The Welsh Government has today committed to earmark £1m to spend on warm banks, following calls by Sioned Williams MS and others.
Last month, Plaid Cymru spokesperson for Social Justice and Equalities and MS for South Wales West Sioned Williams urged Councils to open warm banks as an emergency measure to help counter the worst effects of the cost of living crisis.
In a letter to Swansea, NPT and Bridgend Councils, Sioned Williams highlighted the need for action in the face of enormous economic pressures on households in the light of the scale and nature of the emergency, stating that current funding settlements were totally inadequate to respond.
Sioned Williams MS said:
"I recently called on the Welsh Government to invest in warm banks - centres where people struggling to heat their homes can go to stay warm - across Wales in order to prevent needless deaths and suffering. With £1m now being earmarked to spend on warm banks, I'm glad to see that the Welsh Government now agrees to these calls made by Plaid Cymru and others.
“As fuel prices continue to rise to completely unaffordable levels, more and more families will be forced to choose between eating a meal and heating their homes. Many people will die unless governments at all levels take swift action right now to stop these fully preventable deaths from taking place.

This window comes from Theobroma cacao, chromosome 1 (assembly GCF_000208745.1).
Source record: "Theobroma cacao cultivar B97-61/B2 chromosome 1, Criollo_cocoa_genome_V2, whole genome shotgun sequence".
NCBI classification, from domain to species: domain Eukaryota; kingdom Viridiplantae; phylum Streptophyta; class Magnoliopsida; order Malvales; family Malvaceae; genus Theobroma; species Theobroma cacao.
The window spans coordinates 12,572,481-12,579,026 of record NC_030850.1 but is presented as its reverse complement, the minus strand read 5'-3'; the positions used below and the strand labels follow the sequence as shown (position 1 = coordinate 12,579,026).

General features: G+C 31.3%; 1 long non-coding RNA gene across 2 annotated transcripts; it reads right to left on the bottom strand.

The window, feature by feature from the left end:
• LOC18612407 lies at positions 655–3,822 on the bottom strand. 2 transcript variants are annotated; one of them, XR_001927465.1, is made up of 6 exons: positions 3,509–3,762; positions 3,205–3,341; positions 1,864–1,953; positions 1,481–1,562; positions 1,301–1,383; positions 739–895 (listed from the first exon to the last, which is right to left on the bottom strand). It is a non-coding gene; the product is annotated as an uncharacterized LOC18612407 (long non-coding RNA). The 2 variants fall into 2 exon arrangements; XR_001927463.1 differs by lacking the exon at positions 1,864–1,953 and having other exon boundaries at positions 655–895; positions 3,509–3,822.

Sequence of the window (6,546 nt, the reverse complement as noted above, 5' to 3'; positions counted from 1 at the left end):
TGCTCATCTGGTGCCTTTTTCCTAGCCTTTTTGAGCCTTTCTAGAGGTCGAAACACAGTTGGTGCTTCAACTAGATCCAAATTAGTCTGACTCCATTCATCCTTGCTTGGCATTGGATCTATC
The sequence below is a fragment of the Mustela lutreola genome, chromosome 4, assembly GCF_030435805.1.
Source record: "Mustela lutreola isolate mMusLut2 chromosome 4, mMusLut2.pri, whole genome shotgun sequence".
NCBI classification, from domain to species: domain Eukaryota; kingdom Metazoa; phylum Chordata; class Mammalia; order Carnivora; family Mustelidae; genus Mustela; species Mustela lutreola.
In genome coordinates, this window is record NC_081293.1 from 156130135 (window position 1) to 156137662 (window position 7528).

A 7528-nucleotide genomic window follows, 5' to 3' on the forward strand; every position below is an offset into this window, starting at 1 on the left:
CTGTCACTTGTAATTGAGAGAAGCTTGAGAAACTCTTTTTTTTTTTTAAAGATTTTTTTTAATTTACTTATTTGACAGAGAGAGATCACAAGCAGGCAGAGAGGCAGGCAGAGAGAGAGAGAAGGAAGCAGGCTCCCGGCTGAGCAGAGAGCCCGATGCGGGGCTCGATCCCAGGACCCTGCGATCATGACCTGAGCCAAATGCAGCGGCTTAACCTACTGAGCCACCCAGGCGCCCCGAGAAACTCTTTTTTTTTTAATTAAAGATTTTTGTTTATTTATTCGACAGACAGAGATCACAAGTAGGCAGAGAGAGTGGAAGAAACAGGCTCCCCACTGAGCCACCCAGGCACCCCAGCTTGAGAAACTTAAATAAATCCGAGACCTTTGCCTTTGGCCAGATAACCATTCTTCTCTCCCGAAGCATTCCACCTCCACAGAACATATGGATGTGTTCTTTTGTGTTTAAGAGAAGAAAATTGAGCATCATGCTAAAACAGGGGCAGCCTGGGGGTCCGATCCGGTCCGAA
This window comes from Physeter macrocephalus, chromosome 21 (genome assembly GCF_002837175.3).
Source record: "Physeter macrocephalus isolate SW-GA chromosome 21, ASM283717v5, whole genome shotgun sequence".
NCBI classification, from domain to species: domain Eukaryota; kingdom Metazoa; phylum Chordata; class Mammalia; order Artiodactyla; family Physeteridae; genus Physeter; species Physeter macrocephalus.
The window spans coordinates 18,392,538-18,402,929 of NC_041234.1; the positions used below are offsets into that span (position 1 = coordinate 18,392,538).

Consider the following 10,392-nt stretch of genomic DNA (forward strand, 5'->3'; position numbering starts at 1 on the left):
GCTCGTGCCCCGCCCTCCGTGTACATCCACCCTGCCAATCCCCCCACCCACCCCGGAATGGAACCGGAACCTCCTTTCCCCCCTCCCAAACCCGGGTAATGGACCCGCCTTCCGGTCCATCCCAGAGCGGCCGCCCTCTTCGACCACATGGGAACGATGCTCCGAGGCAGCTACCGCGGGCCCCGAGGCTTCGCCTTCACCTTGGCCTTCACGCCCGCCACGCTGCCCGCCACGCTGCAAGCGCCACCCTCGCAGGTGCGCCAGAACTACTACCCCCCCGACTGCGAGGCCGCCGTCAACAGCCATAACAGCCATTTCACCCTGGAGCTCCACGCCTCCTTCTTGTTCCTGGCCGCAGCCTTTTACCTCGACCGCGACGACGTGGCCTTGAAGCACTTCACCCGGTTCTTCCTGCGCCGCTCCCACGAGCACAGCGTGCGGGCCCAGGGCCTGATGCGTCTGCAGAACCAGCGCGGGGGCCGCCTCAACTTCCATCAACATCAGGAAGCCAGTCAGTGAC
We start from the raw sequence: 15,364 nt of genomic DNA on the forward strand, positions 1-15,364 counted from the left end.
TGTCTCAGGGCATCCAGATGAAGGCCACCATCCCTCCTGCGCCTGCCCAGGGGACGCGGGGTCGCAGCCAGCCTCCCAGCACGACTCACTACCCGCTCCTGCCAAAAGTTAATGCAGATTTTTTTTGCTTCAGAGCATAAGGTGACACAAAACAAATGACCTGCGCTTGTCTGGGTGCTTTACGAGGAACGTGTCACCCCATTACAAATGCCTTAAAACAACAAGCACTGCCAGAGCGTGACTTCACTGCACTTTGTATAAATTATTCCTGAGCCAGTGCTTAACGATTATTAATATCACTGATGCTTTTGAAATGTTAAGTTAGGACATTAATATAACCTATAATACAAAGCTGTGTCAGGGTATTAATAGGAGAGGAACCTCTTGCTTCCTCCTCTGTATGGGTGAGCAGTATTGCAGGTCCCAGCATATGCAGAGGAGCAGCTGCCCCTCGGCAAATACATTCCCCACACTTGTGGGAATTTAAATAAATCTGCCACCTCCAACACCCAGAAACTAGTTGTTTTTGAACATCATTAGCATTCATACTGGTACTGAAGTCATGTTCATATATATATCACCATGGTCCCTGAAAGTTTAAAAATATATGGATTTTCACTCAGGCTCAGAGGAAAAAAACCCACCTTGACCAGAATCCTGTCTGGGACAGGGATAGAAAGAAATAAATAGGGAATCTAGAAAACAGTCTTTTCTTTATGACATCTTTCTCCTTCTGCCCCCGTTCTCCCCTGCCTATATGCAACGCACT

Sioned Williams has also called for all social rents to be frozen and echoed the calls made by Delyth Jewell MS, Plaid’s energy spokesperson, that energy price caps be returned to pre-April levels.
Sioned Williams added:
“In the longer-term, we need to bring energy under public ownership, as Plaid Cymru has been consistently calling for. We also need to look at the steps that could be taken to stem the corporate greed of energy producers through legislation.
“However, right now, the UK Government, Welsh Government and local authorities all need to be fully focused on keeping families warm and on saving lives. We cannot, under any circumstance, stoically accept that people are facing Victorian levels of poverty and even death in 21st century Wales.”